Having traveled from the bazaars of India to the forbidden Muslim city of Harer, Capt. Richard Burton's reputation as an adventurer would be secure even if he hadn't led an extraordinary 1854 expedition in search of the source of the Nile.
Still, it's this perilous odyssey--and the unsettling bond between Burton and fellow explorer Lt. John Speke--that forms the core of Bob Rafelson's new film, "Mountains of the Moon," which opens Friday. It's an $18 million fevered cinematic dream that the adventurous director has been trying to bring to the screen for nearly a decade.
"To call this an obsession would be an understatement," said Rafelson, a Hollywood maverick blessed with steely self-confidence and a prickly intelligence. "When I was still in college, I had run across Burton's translations of Indian and Arabic erotic literature. Then I discovered his anthropology books about all sorts of obscure tribes and cultures. And only later still did I realize he was an explorer too."
Rafelson laughed. "So I guess you could say I became obsessed with him in stages."
It's easy to see why Rafelson, whose films explore moody eroticism ("Black Widow") and social anthropology ("Stay Hungry"), views Burton as a kindred spirit.
What the two men share most is a lust for adventure. Despite all his incredible feats, Burton could never boast that he broke his arms on a sheet of ice in Nepal or brought back poison hunting darts from a remote jungle in South America.
Those achievements belong to Rafelson, a restless character who prefers Africa's desert savannah to any Bel-Air back yard. He is certainly the only Hollywood director who once went so far up the Amazon that when he arrived in a tiny village, all the locals stopped to gawk, having never seen a white man before.
Rafelson's travels, which include a trek to Kashmir and a 1,500-mile walk through West Africa, prepared him for the rigors of making "Mountains of the Moon," which was largely shot on location in Kenya's arid wilderness. But they also came in handy when he shot a series of scenes with the Turkana tribe that inhabited a remote patch of African grasslands.
"None of the tribesmen really understood English, so I'd work through a translator," Rafelson said, lighting up the first of many cigarettes. "But I'd been there several years before and actually taken in by someone in the tribe.
"When I was giving them instructions, I told them how much hospitality I'd received when I'd been there before--and suddenly a man in the back of the crowd stood up and said, 'That was me. I remember taking you in!' So I immediately cast him as the king of the tribe."
Rafelson wagged his head. "To be honest, it probably wasn't really him. But how could I refuse--he looked perfect for the part."
An engaging guy with blunt features and the lean, sinewy build of an aging tennis pro, Rafelson drives a gray 1970 GTO and has a Hollywood Hills home crowded with artifacts from his travels ("Almost all bargained for, not bought" he says proudly). At 56, he's one of the sturdiest survivors of the Hollywood outlaw generation that spawned Jack Nicholson, Dennis Hopper and Harry Dean Stanton.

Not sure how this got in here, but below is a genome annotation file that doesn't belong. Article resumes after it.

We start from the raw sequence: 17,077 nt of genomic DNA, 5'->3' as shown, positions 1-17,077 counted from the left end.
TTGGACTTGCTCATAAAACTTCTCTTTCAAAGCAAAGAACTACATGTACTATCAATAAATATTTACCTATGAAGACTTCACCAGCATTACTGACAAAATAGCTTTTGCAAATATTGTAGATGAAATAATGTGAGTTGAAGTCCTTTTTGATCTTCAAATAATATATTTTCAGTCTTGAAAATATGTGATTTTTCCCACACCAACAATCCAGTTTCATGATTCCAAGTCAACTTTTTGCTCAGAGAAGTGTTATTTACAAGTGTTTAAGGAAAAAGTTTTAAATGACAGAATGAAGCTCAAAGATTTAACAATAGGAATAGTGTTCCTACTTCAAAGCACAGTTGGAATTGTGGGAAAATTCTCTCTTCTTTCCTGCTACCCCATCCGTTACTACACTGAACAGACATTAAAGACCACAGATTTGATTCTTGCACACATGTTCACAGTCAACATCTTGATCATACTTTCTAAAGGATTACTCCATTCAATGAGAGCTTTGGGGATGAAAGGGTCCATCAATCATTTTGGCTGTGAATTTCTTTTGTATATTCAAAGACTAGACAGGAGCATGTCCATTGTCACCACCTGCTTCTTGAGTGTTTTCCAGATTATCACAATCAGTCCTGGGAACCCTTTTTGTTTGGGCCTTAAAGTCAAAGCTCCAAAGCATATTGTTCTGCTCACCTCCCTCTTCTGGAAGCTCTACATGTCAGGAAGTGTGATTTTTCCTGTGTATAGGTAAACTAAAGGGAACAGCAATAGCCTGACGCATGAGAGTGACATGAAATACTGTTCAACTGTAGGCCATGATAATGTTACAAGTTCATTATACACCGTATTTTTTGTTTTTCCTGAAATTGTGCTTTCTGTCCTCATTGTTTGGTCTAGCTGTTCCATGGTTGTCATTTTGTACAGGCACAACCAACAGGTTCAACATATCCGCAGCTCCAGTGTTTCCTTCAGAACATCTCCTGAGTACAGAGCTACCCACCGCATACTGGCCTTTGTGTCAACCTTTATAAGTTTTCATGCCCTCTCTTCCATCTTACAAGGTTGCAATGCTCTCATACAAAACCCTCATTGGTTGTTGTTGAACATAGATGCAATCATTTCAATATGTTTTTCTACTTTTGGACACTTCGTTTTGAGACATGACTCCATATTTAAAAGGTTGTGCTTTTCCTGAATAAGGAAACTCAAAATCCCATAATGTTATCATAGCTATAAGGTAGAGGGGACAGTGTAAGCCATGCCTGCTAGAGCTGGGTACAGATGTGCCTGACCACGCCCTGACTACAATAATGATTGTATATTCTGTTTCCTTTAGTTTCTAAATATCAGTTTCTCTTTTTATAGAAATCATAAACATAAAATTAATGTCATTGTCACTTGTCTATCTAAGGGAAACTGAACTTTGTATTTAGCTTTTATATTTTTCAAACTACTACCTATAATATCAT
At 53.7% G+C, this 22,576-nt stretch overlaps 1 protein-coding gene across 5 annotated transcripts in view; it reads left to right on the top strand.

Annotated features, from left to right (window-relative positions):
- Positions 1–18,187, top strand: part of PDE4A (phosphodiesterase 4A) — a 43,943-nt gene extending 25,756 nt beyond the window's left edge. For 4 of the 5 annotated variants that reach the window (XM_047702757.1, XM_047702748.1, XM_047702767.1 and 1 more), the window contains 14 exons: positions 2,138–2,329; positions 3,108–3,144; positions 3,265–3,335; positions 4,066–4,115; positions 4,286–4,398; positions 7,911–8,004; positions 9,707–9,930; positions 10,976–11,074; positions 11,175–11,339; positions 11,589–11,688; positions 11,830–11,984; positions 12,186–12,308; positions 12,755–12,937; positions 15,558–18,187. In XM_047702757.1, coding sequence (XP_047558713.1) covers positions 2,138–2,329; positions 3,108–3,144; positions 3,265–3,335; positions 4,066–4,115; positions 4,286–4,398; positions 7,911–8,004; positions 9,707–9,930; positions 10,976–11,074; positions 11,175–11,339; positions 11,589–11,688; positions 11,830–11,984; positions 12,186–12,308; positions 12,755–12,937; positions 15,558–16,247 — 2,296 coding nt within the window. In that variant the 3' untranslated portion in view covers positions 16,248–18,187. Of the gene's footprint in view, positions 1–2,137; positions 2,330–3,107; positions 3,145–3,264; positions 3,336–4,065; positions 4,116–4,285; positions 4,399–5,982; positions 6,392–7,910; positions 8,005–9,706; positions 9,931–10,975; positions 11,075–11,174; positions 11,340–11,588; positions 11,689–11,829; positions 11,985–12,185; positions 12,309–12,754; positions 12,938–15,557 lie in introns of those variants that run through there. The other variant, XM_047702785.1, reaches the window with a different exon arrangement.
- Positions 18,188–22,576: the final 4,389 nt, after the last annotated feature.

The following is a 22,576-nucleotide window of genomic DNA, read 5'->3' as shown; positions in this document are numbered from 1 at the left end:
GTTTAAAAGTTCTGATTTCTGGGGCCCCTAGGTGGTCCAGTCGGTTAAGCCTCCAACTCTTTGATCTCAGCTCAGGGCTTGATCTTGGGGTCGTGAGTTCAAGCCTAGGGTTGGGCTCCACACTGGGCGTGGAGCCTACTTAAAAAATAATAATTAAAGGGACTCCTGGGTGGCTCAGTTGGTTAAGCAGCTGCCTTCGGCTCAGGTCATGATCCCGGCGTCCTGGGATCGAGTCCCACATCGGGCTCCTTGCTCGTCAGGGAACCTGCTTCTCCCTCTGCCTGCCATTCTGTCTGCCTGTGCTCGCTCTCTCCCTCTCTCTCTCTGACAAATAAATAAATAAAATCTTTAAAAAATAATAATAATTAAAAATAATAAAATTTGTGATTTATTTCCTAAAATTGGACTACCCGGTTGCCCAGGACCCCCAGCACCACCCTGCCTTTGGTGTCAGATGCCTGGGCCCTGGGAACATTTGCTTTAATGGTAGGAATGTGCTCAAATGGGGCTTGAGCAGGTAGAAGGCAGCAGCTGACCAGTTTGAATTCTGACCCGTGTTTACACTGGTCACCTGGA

After youthful stints as a rodeo rider and jazz drummer, he ended up in Los Angeles in the late '60s, where he teamed up with producer Bert Schneider to present the original "Monkees" TV show (they also co-produced "Easy Rider" and "The Last Picture Show").
Given a chance to direct, he made "Head," a surreal cult film starring the Monkees (and co-written by Nicholson) that led to "Five Easy Pieces," which won an Oscar nomination in 1970. In 1976, he directed "Stay Hungry," which introduced American audiences to Arnold Schwarzenegger.
But Rafelson's career has been plagued by long dry spells. He only made two films in the '80s, "The Postman Always Rings Twice" and "Black Widow." At the beginning of the decade he was slated to direct "Brubaker," but conflicts with Robert Redford forced him off the project. More recently, Rafelson spent several years unsuccessfully putting together a film version of Peter Matthiessen's "At Play in the Fields of the Lord." (He also developed a film called "Air America" that was interrupted by the 1988 writers strike.)
"Bob is full of complexities," an old studio-executive pal explained. "He's bright--but not in an effete way. He's incredibly tough. When you give Bob a free rein he can really make magic--look at the movies he's made. His only problem is he hasn't made enough of them. He'll get completely fixated on one thing and then when the project falls through, he's at a loss of where to go next. He's not the type of guy who'll just take an assignment."
It's possible Rafelson lost out on some projects because of his reputation as a stubborn perfectionist. But he may have missed opportunities simply because no one could find him.